“This package contains revision 0.2 of the online edition of the book.
Newer revisions are available for download above, but the license has
tightened to not allow “Substantive modification” and distribution in
“any standard (paper) book form” is prohibited, making the work “non-
free” in the context of the Debian Free Software Guideline. For this
reason, newer revisions will not be packaged, but the substance of the
book has not changed and this revision can still be considered useful.”

On Apr 27, 2007, at 3:10 AM, [email protected] wrote:

prohibited without the explicit permission of the copyright holder.
I honestly don’t remember making the change, but I don’t see what
impact that will have. Andy and I now own the copyright, and we’re
generally known as fairly helpful folk. So just ask us about the
modifications you’d want to make, and see what we say.

However, if you’re talking about the reference part of the book, be
aware of something.

I originally write the PickAxe by reverse engineering the source code
of Ruby. Soon after we published the book, we released the HTML
version for free.

When it came time to do the second edition, I went through the source
code again, looking for changes and documenting them. However, this
struck me as being a silly thing to do, so when the second edition
was finished, some volunteers and I spent a couple of weeks taking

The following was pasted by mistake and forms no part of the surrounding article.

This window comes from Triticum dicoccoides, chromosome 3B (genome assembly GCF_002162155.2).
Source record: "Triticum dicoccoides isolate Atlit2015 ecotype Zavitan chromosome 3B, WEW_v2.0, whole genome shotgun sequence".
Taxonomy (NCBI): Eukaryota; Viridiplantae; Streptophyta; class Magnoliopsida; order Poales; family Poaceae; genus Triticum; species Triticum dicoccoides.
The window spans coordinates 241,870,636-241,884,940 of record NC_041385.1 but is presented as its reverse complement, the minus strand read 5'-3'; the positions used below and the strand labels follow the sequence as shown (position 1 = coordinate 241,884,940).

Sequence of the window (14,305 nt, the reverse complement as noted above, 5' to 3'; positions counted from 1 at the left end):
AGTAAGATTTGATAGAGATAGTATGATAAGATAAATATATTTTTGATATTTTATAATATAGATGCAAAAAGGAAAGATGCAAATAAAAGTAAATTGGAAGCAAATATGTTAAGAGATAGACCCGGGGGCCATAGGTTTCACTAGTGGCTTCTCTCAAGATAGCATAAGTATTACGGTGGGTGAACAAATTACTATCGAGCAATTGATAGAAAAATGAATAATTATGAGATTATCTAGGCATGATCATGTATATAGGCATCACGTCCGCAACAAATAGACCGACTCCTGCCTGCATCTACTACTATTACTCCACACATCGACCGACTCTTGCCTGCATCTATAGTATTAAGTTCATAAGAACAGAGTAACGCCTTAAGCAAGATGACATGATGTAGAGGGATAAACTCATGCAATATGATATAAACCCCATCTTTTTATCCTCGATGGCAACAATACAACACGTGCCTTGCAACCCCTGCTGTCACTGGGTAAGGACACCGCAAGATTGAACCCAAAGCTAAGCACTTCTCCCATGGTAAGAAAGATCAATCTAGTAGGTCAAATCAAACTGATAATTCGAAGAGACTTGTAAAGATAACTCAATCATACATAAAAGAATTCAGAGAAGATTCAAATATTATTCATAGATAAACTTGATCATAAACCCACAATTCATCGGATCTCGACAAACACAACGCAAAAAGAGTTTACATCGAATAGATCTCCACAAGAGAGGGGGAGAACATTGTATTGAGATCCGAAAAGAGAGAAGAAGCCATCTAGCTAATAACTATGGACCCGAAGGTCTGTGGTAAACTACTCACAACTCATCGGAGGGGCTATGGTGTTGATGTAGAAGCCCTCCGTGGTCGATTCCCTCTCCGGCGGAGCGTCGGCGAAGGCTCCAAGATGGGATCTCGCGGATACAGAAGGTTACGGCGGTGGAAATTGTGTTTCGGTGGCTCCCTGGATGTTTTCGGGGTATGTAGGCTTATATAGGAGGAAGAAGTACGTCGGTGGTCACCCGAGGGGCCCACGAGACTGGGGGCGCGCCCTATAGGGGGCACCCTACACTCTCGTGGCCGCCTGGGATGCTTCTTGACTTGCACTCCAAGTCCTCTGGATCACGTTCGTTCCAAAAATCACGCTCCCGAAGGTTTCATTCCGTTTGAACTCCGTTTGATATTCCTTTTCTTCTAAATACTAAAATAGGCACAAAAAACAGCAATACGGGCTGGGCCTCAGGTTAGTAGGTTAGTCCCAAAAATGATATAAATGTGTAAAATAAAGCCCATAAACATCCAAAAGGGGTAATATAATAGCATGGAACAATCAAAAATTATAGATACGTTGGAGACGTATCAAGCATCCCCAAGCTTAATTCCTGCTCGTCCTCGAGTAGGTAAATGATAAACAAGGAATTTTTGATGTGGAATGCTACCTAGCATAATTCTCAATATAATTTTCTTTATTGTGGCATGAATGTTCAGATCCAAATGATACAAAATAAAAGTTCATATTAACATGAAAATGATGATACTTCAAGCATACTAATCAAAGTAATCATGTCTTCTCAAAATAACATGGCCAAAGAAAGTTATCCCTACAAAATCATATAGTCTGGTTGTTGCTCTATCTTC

the documentation from the book and adding it back into the source
code. To make this work, I wrote the first version of RDoc. The
intent was that from now on, the source code would be the master
copy of the documentation: when anyone changed the source they’d also
update the corresponding comment. Should there be a third edition,
it’s reference section will come directly from the source.

So, it you want to update this documentation, the best place to do it
is in the source code of Ruby itself.

If you want to change the output, my recommendation would be to take
RDoc’s XML output and transform it. (Yes, the distributed RDoc has
broken XML generation. I have a patch that fixes it, but I’ve lost
track of who’s maintaining RDoc)

Dave

From: [email protected] [mailto:[email protected]] :

Distribution of substantively modified versions of this document is

prohibited without the explicit permission of the copyright holder.

i think, to be really certain, you just have to ask the authors
Dave/Andy.
And besides, courtesy and goodwill could go a long long way.

kind regards -botp